The other day someone left a comment on my Facebook page, an astute observation about this constant gear chase – the pursuit of new, better, shiny – some of us wrestle with so much on what we hope is a path to something like mastery. It’s had me thinking since then, bouncing around the Maasai Mara, making photographs and considering my own process and the place gear has within it. The comment was along these lines: that the more we chase gear, upgrade to new cameras, etc., the less chance we have at mastering our tools.
“Isn’t it possible we’ve passed the point of diminishing returns and our hunger for gear is outpacing our hunger for beauty, compelling stories, great light, and amazing moments?”
What would happen if we stuck with one camera for 10 years instead of switching it up every 2 or 3? How comfortable would that tool become in our hands if we’ve held it, and used it day-in and out, for longer than the now predictable cycle of planned obsolescence? And in that comfort, how much more would that gear get out of the way and allow us to do our work, making photographs? How much better would our images be if we remained in the moment instead of trying to remember which damn button or dial or menu setting we needed and where to find it on the new camera with more options than most photographers will ever, ever, need.
The best tool is the one that does the job you need it to do, in a way that’s so intuitive, or learned, that it now feels like a natural extension of our bodies. I know I’m setting myself up as a technophobe here but: enough already. Our ISOs are high enough. Our sensors large enough. Our glass sharp enough. The biggest lie we can listen to, or worse, tell ourselves, is that a bigger, newer, shinier, camera will make better photographs. If my photographs are made that much better by less noise, wall-sized prints, or slightly less chromatic aberration, then either my photographs are already so profoundly moving that I don’t need better gear, or they’re total rubbish. I suspect the latter.
I’ve said before that photographers have an unusual relationship with their gear. It’s true, better gear (define that yourself) can make our lives easier. It allows us to deliver what clients need, or think they need. In some cases, it allows us to make a photograph we might not otherwise have been able to make (rarer than some people think). I get that. But I am so sick of people telling me it’s always the pros with the fancy gear preaching these sermons, and therefore implying that the argument is ironic at best and irrelevant at worst. Sure, it’s easy for him to say, he’s got a _____________. If a photographer you respect has fancy gear and tells you he’s spent thousands on that gear and it only makes his life easier, not his photographs more compelling, then he’s exactly who you should listen to. I don’t have to be the one to say it; plenty have said it before me, so I’ll get in the back of the line and just add my voice to the choir.
“The biggest lie we can listen to, or worse, tell ourselves, is that a bigger, newer, shinier, camera will make better photographs.”
The constant acquisition of gear in the hopes that it will be the magic wand that makes it all better is not only unnecessary and expensive, it can get in the way of the path most of us hope to tread. I like cameras. I like to play with them. I like the gear and I’ve got more than enough of it. My recent experiments with smaller gear have come mostly from necessity because I just can’t haul the big gear everywhere I go anymore. I’ve had fun with the Fuji XE-1 and Leica M that I’m traveling with right now. But I am under no illusions that this gear will make my images better in a way that means anything to me. And every time I get new gear the learning curve means I’m busy learning new gear, not how to be a better photographer: the difference is immense.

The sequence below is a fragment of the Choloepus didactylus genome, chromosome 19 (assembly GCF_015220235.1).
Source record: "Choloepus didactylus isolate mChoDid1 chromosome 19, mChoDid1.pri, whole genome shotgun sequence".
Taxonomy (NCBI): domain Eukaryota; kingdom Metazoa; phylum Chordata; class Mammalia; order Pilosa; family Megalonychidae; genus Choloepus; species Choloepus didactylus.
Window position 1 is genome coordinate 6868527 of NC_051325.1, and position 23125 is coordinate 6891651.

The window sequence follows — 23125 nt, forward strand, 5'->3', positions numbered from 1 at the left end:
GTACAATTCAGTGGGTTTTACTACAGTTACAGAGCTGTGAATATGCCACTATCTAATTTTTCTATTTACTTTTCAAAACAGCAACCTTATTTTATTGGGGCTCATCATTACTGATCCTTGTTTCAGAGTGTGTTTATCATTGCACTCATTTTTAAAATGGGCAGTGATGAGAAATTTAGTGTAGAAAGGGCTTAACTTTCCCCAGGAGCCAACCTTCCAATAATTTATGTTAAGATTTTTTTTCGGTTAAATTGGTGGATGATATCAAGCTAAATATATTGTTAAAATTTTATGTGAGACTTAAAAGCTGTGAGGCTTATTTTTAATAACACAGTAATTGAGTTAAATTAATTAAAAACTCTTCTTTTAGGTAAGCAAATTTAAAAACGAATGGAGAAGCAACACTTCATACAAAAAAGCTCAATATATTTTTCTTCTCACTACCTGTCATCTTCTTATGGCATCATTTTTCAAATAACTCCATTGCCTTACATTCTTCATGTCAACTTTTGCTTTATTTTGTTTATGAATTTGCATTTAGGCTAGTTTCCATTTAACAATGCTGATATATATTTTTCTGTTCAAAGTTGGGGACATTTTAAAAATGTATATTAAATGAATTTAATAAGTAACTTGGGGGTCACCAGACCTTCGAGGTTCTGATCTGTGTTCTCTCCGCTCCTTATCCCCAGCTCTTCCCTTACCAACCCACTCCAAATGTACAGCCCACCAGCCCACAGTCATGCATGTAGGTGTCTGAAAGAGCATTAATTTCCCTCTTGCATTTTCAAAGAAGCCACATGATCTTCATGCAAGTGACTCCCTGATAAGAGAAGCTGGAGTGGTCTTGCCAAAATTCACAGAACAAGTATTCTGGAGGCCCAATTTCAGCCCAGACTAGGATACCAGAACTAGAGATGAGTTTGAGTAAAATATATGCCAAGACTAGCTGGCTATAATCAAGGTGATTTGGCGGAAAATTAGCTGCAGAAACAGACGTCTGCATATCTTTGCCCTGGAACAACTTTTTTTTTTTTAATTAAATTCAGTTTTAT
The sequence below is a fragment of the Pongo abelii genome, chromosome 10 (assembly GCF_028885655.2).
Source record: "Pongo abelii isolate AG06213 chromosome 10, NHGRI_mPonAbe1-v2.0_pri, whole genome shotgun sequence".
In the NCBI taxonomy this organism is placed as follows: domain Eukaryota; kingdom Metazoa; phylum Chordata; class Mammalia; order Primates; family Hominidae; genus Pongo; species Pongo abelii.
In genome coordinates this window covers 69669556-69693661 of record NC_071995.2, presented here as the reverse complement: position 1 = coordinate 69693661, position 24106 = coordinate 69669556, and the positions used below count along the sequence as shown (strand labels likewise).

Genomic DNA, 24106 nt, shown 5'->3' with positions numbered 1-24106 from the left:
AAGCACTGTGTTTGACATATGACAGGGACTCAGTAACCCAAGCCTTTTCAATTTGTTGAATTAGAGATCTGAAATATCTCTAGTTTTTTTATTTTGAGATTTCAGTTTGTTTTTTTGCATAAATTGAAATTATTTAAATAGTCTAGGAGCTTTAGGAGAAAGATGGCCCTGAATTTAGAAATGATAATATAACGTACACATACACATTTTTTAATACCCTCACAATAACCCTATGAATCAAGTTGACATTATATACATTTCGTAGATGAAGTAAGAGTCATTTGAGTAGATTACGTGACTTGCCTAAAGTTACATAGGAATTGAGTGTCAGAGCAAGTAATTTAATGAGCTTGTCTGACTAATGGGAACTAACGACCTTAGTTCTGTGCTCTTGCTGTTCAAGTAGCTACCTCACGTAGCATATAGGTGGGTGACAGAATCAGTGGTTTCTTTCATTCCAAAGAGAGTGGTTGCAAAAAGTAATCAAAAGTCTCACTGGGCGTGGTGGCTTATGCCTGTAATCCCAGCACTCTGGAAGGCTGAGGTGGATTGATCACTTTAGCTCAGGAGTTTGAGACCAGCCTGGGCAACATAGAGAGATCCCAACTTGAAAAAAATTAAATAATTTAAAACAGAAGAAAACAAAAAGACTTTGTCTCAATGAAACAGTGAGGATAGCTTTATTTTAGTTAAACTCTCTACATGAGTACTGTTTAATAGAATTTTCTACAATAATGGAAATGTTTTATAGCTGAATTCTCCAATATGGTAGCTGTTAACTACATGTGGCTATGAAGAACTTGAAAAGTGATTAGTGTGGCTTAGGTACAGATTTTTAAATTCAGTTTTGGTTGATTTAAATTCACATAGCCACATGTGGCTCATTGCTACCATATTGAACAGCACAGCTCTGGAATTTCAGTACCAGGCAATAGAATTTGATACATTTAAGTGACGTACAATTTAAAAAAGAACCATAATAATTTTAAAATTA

What will make my images better is more time with my cameras in my hand. Using my tools until they just fit and do what I want without a thought, the way my Leica already does because it’s so similar to cameras I used years ago that I feel like I’ve just put on an old pair of jeans – and that’s worth more to me than the ability to make a 48 megapixel photograph at ISO 16ooo. What will make better photographs is studying photographs themselves, not the ads for gear in the latest photography magazine. Photographs are made better by curious, patient, passionate, people with vision and imagination, not sharper glass. To paraphrase Ansel Adams – if the idea is crap then it doesn’t matter how big or sharp it is. Nobody cares how much damn chromatic aberration there is in your photograph; we care if there’s no heart.
So buy a Fuji if it makes your life easier as it has for me. Buy an old film camera or a Phase One if you’ve got the cash for that, but if you expect it to change your photographs more than the longer path of becoming a better photographer, save your money. How much better would our work be if we stopped relying on new gear and put our creative energy into new work, and new ideas. The best work of the last century was made on cameras that don’t rival the advancements of all our new technology. You have in your hands more tech than Henri Cartier-Bresson and Man Ray and Karsh and Lange and Weston and Rowell combined. If you’re not making work that moves others like the work of those that went before you, having so much less gear, and so fewer options, perhaps it’s not about the gear at all.
“And every time I get new gear the learning curve means I’m busy learning new gear, not how to be a better photographer: the difference is immense.”
About The Author
David duChemin is a world & humanitarian assignment photographer, best-selling author, international workshop leader, and accidental founder of Craft & Vision. When not chasing adventure and looking for beauty, David is based in Vancouver, Canada. This story was originaly posted here.